Hong Kong has plent of Bars
Traditionally, in much of China, people are more likely to drink tea, rather than alcoholic beverages. Many east Asian people are predisposed to alcohol intolerance, a condition that often manifests itself as the so-called 'Asian flush'. Nevertheless, many Chinese people do drink but don't expect the binge-drinking culture found in some western countries. There are many neighbourhoods in Hong Kong without much in the way of a bar or pub. Drinking alcohol with food is acceptable, but there is no expectation to order alcohol with your meal in any restaurant. A number of popular eateries do not sell alcohol. If drinking alcohol is not your thing, then Hong Kong might be described as a teetotaler's paradise. Many places offer a good range of non-alcoholic drinks, including extravagant mocktails that might seem more like a dessert. Such drinks are often consumed with a thick straw and may contain a variety of exotic sweet ingredients.
The minimum age for drinking in a bar is 18 years. There is usually a requirement for young adults to prove their age, especially when going to a nightclub. The accepted ID in clubs is either your passport or a Hong Kong ID card. Photocopies are rarely accepted due to minors using fake documents.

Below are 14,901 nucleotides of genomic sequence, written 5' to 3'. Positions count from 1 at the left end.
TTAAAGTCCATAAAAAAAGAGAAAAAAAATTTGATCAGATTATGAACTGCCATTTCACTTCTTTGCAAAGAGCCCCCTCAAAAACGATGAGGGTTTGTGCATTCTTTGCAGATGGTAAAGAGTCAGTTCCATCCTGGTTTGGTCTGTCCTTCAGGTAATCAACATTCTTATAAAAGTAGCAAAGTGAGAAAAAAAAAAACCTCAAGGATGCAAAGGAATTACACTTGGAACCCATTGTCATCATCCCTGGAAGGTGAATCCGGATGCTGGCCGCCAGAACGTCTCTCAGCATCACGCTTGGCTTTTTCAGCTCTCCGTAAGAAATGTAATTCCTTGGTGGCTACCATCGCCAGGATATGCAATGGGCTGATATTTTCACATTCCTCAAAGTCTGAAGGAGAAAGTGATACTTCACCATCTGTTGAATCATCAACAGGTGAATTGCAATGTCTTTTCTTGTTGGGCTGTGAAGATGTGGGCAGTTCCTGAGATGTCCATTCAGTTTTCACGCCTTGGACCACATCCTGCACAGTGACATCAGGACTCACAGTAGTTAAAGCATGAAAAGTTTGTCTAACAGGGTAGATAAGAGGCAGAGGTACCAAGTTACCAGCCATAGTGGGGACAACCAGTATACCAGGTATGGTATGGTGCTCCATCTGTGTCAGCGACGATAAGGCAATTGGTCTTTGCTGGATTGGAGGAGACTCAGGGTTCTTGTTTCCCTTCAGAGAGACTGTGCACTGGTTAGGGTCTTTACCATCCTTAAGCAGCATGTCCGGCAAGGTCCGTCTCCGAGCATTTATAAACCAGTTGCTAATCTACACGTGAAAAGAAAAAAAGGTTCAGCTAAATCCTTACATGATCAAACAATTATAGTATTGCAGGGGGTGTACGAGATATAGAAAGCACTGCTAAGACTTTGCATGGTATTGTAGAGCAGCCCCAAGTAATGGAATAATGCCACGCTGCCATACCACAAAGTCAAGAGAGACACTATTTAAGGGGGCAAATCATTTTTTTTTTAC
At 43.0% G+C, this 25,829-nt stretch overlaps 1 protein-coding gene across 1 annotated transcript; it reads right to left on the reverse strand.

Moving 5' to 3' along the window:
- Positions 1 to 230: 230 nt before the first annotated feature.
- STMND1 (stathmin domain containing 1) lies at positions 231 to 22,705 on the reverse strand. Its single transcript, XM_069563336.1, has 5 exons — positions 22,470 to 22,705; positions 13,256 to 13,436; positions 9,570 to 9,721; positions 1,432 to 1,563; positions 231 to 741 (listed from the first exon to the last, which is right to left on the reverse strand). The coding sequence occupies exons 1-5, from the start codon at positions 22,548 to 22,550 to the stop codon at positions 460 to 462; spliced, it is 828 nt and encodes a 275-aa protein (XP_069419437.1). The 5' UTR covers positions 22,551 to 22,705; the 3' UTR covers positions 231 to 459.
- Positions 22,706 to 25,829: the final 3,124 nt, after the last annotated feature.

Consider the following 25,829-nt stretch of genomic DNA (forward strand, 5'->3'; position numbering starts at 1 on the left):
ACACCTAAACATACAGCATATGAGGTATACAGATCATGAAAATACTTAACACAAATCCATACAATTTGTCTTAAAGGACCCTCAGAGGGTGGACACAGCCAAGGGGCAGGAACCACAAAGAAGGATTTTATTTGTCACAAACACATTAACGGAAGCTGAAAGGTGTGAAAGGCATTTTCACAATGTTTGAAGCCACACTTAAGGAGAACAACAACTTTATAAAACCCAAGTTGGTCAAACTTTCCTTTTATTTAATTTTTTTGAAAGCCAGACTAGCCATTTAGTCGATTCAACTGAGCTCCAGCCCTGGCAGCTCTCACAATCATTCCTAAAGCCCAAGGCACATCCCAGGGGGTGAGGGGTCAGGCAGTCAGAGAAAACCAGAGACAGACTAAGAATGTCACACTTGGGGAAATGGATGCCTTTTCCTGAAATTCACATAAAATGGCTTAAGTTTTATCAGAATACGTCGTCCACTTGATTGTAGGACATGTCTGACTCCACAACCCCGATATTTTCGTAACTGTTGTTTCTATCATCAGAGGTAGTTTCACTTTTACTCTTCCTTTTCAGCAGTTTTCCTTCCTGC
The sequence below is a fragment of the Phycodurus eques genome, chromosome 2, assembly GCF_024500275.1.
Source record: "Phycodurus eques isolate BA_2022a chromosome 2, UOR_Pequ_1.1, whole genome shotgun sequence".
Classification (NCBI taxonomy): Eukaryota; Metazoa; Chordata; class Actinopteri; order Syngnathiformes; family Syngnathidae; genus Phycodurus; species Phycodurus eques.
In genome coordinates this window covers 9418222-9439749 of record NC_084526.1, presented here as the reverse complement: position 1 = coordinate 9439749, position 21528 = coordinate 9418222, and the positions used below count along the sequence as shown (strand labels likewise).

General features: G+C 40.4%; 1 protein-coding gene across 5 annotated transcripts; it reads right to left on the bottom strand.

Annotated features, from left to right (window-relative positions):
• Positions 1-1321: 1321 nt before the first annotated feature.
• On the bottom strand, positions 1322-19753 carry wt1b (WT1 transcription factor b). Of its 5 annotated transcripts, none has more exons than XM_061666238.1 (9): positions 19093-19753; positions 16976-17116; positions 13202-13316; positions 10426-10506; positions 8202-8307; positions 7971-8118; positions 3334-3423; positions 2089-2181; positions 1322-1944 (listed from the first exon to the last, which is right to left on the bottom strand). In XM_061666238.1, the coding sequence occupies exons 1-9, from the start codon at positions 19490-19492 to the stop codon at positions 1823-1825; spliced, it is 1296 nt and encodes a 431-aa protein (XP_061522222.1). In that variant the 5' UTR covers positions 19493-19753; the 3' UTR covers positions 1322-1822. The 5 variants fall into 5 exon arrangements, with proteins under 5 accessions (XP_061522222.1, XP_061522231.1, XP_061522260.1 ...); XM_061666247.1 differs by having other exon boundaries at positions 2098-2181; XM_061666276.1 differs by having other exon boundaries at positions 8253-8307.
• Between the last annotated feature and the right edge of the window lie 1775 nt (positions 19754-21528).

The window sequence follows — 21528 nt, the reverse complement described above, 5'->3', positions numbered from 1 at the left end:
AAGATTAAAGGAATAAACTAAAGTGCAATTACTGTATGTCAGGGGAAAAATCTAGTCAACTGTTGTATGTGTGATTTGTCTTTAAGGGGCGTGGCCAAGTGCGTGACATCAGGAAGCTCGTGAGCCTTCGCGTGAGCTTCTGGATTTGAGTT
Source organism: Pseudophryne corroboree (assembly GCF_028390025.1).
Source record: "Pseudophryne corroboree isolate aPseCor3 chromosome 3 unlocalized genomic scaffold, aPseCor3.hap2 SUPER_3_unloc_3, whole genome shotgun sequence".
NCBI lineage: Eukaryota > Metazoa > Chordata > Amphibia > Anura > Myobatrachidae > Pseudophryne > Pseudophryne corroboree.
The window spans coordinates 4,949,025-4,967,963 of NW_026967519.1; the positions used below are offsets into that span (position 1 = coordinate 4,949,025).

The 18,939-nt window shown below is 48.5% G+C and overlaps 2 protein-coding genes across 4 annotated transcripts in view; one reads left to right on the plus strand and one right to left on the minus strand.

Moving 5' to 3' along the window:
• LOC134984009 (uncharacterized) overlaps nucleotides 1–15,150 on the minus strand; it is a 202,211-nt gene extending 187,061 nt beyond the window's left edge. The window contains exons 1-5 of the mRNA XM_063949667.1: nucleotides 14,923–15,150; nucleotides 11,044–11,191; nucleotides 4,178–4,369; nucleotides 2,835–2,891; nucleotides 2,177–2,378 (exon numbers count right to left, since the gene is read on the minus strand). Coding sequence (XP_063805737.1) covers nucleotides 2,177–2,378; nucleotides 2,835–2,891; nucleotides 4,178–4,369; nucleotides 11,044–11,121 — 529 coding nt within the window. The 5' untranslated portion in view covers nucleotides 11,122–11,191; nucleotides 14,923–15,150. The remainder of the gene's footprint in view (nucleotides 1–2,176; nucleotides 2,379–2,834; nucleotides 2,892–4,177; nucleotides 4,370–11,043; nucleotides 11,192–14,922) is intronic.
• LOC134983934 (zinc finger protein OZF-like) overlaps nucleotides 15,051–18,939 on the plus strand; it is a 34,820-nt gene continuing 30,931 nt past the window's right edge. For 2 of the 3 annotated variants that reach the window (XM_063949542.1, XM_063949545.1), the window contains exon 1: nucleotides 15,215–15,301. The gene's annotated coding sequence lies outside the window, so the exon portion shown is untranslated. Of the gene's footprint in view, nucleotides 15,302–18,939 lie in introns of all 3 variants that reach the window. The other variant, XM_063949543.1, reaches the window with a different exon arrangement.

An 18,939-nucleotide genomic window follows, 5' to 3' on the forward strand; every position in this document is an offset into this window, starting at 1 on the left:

Beer in Hong Kong
Tsing Tao (pronounced 'ching dow') is a famous pilsner beer that began life in 1903 in the former German colony of Qingdao. Here, German brewers began production to meet the needs and palates of European expats. Other brews that are widely available include, San Miguel, Carlsberg and Blue Girl. Beers and rice wines produced for the market in mainland China are popular and are sold at competitive prices in supermarkets. There is no longer any tax on wine or beer in Hong Kong.